SO back to the top of this post. Our task was to ‘Write a function that takes an integer in parameter and prints it’. Sounds easy right. Just write a function that takes ‘n’ number and prints it on the screen. HA. NOPE. Not easy at all. This was a restriction among many others.

  • You are not allowed to use the standard library. Any use of functions like printf, puts, etc… is totally forbidden.

WOOF. The only function we could use was ‘print_char’, which prints a single character. Not super helpful when a six long digit is passed into the parameter. We needed to figure out an algorithm that would take a given number, figure out how many digits were in that number, from that extract each individual integer that makes up that number and print them in order. Figuring out the algorithm was daunting. After the task was posted, a bunch of us were still stumped… so we shoved ourselves into the only meeting room with a white board to hash out the problem. A few hours later, we had a semblance of an algorithm, with no code attached. Some of us felt like, “oh, great… we haven’t gotten anywhere”. But Julien, one of our co-founders, wanted to make a point with that. He said, the hardest part of this task was figuring out the algorithm, the code part is easy (well, maybe once I am better at C it will be the easy part). He wanted us to realize that when we are faced with a problem like this, you can not start with the code – you have to first figure out how to solve it with pen and paper. Let me make myself clear, pen and paper will never be antiquated. It’s a hard lesson to learn when you have been spending upwards of twelve hours a day typing way on a computer.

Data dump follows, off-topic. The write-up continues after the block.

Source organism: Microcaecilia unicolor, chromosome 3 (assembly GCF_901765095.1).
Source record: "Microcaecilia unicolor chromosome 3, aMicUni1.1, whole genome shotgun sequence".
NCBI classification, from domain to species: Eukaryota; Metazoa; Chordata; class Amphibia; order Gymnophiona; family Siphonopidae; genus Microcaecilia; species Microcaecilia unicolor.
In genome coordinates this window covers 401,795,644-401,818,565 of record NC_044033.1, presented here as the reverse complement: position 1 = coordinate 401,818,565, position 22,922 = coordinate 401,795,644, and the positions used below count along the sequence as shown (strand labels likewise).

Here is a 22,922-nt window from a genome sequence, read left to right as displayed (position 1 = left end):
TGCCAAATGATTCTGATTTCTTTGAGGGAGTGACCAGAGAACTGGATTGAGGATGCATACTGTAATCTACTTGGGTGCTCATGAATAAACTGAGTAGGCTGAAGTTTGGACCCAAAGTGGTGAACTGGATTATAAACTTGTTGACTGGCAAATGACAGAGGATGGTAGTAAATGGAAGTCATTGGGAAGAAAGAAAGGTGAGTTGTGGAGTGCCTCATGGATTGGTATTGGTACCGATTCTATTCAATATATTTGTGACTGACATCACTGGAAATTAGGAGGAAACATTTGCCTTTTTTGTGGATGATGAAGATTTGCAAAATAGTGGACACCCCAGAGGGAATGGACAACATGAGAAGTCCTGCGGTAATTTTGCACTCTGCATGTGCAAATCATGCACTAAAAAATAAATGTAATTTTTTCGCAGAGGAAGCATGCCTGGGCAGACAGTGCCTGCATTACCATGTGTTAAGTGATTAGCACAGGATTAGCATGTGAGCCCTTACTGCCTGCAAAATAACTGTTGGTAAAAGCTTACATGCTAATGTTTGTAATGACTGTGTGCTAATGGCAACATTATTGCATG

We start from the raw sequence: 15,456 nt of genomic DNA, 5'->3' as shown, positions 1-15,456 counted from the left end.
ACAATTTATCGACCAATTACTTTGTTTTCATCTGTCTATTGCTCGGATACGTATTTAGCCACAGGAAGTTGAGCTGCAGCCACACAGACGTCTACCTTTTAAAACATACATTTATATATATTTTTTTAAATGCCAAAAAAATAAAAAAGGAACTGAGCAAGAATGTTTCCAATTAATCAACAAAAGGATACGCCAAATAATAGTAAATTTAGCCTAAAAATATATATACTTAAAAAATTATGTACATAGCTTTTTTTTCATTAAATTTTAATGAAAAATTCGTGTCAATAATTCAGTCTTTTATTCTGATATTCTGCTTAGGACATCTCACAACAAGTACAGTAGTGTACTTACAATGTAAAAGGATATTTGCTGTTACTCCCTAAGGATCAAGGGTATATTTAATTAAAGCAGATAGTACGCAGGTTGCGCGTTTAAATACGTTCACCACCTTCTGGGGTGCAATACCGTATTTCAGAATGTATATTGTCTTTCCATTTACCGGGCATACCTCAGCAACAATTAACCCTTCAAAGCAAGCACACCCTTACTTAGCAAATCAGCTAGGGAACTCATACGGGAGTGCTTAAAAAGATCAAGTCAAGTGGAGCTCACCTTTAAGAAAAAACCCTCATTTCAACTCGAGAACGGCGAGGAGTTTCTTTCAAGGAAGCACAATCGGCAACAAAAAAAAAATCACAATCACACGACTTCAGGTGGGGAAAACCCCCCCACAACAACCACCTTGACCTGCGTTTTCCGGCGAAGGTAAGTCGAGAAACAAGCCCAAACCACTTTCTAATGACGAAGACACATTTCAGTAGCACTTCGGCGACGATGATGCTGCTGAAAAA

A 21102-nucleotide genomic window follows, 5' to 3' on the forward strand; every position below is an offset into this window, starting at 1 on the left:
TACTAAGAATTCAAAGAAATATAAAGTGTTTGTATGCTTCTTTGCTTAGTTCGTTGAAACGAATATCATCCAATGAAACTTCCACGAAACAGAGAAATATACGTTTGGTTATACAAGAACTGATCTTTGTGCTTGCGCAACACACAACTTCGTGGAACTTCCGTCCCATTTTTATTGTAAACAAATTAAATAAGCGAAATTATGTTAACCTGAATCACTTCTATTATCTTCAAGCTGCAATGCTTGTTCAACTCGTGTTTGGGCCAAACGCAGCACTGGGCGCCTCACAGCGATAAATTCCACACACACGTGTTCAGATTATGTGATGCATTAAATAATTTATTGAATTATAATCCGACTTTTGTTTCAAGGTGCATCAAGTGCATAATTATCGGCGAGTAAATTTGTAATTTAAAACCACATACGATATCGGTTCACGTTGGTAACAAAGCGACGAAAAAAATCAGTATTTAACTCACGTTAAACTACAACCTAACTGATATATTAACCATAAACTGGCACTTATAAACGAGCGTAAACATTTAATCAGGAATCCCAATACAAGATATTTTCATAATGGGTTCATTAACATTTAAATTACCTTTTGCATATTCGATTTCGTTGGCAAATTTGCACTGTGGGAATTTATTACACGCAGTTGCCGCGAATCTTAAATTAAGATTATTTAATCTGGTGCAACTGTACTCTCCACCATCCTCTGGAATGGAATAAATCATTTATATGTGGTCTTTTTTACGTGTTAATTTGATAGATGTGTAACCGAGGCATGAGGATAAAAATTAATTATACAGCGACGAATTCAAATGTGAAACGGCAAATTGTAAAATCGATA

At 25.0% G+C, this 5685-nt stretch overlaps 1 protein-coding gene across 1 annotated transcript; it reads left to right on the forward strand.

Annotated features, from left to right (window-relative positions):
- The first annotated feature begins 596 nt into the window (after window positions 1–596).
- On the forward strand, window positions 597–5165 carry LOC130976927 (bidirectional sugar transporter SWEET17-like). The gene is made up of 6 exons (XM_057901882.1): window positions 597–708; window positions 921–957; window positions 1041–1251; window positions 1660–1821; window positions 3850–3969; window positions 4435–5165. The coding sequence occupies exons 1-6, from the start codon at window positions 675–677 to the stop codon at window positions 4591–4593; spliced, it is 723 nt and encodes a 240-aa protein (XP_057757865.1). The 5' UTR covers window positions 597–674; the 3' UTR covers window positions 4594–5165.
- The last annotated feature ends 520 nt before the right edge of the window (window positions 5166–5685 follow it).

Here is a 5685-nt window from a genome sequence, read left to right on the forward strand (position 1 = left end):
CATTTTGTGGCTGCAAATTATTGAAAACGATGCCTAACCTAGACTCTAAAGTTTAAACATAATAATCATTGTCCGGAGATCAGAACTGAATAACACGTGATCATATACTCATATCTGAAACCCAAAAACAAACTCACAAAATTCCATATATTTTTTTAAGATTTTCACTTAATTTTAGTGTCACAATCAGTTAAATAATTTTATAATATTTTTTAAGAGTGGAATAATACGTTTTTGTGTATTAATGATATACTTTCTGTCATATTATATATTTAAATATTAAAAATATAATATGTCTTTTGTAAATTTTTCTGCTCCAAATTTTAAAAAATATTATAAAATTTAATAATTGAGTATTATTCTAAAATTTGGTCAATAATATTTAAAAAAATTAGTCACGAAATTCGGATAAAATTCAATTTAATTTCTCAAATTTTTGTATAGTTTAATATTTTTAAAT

Algorithms are not going away. We are learning to use our brains and the tools at hand to solve problems. And that is exactly what a ‘full stack engineer’ should be able to do with confidence an ease. I’m not there yet, but conquering algorithms and C are a few of the tools in that tool box.

Queue the metamorphoses – the cusp of deep learning

I currently have three windows up on my computer, this web page, terminal, and Rick and Morty playing in the background.